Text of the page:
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Federal District Assembly approves abortion law

24 April 2007

The only surprise in today’s passage of Mexico City’s abortion bill was a last minute change from the original proposition (from Alternativa and PRI bills).  The original bills simply did away with criminal penalties for abortions up to 12 weeks gestation.  The PRD late last week substituted a new version, which defines penalties for abortions AFTER 12 weeks gestation.  The substitute bill lowers the penalties to seeking an abortion after 13 weeks to three months imprisonment or 180 hours community service.

That’s more than a slightly cosmetic change.  The original bill decriminalized abortions by creating a legal exception if the abortion was needed to avoid “interruptions in life plans”.  Which meant the legislature could later define “life plans” narrowly and restrict abortions at a later time.  By limiting criminal penalties to abortions performed at more than 12 weeks gestation, the way is open to lessen the penalties (under the proposal, up to 3 months imprisonment or 180 hours of community service), or expand the exceptions into the second trimester.  As it is, Mexico City is revising the penal code anyway.  Some of the “reservations” would require setting up an advisory committee to discuss abortions with patients, but these are minor tweaks of what’s now a done deal, giving the Federal District a less restrictive abortion law than some parts of the United States. 

Before we start reading “In a 90 percent Catholic country…” stories from the U.S. based wire services, I’ll post a quick translation from Alberto Cuenca’s report in today’s El Universal:

The Federal District Legislature (ALDF for its initials in Spanish) approved, IN GENERAL, reforms to the Penal Code which will decriminalize interrupting a pregnancy during the first 12 weeks of gestation.

46 votes, from PRD, PRI, Nueva Aliaza and the Social-Democratic Alliance (Alternativa, Workers Party and Convergencia) voted in favor the bill. The 17 PAN legislators and two Green Party members voted against, and one PRI member, Martín Olavarrieta, abstained.

HOWEVER, PAN, Green, Nueva Alianza and PRD submitted nine separate “reservations” — proposed amendments to specific items in the bill – and six additions to the Health Code.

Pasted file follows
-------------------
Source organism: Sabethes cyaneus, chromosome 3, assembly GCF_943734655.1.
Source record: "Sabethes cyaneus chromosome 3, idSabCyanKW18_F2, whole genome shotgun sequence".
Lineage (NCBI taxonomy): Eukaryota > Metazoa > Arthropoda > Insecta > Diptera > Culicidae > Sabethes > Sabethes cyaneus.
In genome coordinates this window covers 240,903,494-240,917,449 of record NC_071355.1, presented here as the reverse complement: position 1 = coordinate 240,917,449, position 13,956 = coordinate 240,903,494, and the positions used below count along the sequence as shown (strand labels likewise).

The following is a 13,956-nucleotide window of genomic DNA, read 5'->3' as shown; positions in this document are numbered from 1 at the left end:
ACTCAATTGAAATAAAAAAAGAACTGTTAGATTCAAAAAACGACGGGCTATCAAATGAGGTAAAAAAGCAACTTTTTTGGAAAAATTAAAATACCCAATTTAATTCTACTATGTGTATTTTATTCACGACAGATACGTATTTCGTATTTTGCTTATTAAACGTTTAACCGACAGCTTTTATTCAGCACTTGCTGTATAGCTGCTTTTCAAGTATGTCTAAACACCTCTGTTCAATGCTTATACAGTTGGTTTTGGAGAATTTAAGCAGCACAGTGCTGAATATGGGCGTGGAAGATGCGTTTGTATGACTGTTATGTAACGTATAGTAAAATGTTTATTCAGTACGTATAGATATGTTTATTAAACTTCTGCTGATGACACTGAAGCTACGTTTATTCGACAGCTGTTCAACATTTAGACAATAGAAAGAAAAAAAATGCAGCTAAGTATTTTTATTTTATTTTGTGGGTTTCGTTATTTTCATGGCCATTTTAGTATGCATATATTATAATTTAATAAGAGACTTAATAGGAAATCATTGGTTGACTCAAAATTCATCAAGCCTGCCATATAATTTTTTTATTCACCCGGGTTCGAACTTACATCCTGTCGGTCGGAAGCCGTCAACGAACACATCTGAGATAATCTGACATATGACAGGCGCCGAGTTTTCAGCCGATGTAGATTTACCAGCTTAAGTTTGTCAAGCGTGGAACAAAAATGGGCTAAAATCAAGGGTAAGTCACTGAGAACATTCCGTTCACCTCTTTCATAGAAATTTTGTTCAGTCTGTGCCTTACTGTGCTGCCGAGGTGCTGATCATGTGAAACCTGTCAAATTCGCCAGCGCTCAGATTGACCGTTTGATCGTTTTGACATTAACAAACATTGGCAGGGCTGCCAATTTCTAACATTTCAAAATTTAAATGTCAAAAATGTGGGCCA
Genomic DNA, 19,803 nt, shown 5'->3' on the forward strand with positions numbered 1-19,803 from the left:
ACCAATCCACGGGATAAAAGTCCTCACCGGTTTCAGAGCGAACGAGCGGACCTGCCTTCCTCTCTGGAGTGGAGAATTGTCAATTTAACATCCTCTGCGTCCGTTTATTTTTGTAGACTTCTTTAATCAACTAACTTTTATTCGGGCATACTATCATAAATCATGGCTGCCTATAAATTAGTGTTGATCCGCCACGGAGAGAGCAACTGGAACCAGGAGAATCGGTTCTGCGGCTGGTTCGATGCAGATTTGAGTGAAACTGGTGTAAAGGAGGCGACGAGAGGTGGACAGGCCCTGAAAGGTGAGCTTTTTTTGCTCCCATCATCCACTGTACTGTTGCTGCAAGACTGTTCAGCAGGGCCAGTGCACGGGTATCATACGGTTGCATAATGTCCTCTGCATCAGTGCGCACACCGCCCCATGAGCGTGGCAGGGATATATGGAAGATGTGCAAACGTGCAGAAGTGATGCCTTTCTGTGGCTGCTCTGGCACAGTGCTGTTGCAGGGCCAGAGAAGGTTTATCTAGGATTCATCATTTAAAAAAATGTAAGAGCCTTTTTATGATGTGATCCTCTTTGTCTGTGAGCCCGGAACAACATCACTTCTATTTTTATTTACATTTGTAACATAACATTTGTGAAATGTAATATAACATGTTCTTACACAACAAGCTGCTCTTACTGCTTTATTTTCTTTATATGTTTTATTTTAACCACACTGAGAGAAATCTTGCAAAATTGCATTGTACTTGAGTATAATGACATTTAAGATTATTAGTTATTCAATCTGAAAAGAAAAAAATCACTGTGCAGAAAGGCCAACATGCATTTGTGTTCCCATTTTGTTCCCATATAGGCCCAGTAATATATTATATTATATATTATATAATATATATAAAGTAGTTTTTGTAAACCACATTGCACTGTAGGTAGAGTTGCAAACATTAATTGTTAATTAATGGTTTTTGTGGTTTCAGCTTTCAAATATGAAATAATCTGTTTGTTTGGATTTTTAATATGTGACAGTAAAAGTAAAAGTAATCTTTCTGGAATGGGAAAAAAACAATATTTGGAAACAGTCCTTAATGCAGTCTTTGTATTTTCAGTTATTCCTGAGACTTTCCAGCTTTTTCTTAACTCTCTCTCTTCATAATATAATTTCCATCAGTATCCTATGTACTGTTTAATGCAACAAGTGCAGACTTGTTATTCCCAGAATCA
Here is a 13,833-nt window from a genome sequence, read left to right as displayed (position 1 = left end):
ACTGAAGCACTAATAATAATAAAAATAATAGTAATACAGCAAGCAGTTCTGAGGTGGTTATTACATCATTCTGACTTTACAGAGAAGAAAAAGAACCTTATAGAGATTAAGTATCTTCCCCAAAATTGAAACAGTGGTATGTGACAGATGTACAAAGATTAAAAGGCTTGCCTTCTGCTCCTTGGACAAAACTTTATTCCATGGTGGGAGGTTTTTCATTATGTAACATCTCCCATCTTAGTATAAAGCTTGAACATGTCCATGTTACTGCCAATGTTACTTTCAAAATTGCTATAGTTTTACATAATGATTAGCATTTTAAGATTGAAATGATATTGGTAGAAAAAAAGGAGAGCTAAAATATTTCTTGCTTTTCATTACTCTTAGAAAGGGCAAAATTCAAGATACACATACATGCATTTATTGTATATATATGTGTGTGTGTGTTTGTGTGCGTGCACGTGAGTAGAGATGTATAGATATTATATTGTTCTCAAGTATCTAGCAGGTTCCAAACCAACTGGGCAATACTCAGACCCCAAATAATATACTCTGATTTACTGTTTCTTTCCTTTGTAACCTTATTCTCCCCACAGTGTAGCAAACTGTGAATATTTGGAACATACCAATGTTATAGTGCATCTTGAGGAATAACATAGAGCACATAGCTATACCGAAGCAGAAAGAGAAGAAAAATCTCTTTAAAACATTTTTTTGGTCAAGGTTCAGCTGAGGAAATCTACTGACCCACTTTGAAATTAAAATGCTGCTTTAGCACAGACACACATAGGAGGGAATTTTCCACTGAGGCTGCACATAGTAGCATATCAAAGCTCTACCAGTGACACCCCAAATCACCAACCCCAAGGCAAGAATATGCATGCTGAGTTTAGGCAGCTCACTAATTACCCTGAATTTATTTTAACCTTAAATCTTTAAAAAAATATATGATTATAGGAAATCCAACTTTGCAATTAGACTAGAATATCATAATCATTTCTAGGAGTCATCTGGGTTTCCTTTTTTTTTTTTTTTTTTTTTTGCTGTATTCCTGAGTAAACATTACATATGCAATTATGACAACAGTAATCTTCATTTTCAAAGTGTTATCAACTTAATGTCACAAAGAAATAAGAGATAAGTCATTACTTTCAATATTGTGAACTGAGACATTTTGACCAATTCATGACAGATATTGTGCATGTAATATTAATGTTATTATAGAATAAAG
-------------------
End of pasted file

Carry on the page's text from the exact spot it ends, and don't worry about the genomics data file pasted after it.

Paula Soto (PAN) registered her objections to specific changes in Article 144 of the Penal Code, which change the penalties for interrupting a pregnancy after 12 weeks gestation.

Discussion and voting on the reform was marked by prayers, vigils, music and protests in the streets surrounding the Legislative Assembly.

During the debate, the Assembly rejected a motion by PAN to suspend discussion and return the bill to committee.

Duelling Placards

At the beginning of today’s session, PRD deputies raised small signs reading “Legal Abortion, Not Death (of women)” at their desks. PAN delegates started a “war of placards,” making their own signs, with messages like “Adoption is the option.”

Also at the start of the session, two messages from the Commission on Governance were read, asking that abortion be put to referendum. l

The supporting cast

Minutes after 11 A.M., everything was ready for the vote. As soon as 50 assembly members were present, it was announced that there was a quorum and the session would begin.

The Assembly’s Internet page transmitted live, though initially only showed the outside room and the speaker’s podium. For the next several hours, hundreds of people in the streets protested for and against decriminazation.

A few meters away, at the Juárez Hemicycle (in Alameda Park), PRD supporters set up giant screens for a live broadcast of the historic vote.

Since Monday night, religious groups had been stationed in front of the assembly, to pray and to attempt to sway the legislators. A Christian rock group entertained the younger members of the crowd, and urged people to stay throughout the night.

Metal barriers and security perimeters were placed around the Metropolitan Cathedral, the Nation Palace, the Legislative Assembly and the Juárez Hemicycle.

One Comment leave one →
  1. 25 April 2007 6:38 am


    I’m a producer on radio programme World Have Your Say on the BBC’s World Service.

    World Have Your Say is an interactive and phone-in programme which gives our audience the chance to talk about the issues that matter to them. On this evening’s programme we will be talking about the legalisation of abortion in Mexico, and having read your blog, I was wondering if you would like to contribute in some way?

    You can share your thoughts in a number of ways, whichever suits you best.

    Via our blog:

    Your can email us at

    You can also phone us on ++44 (the country code for the UK) 20 70 83 72 72

    Or text us ++44 77 86 20 60 80

    Thanks for your time. We look forward to hearing from you.

    Kind regards,

    Anna McGovern

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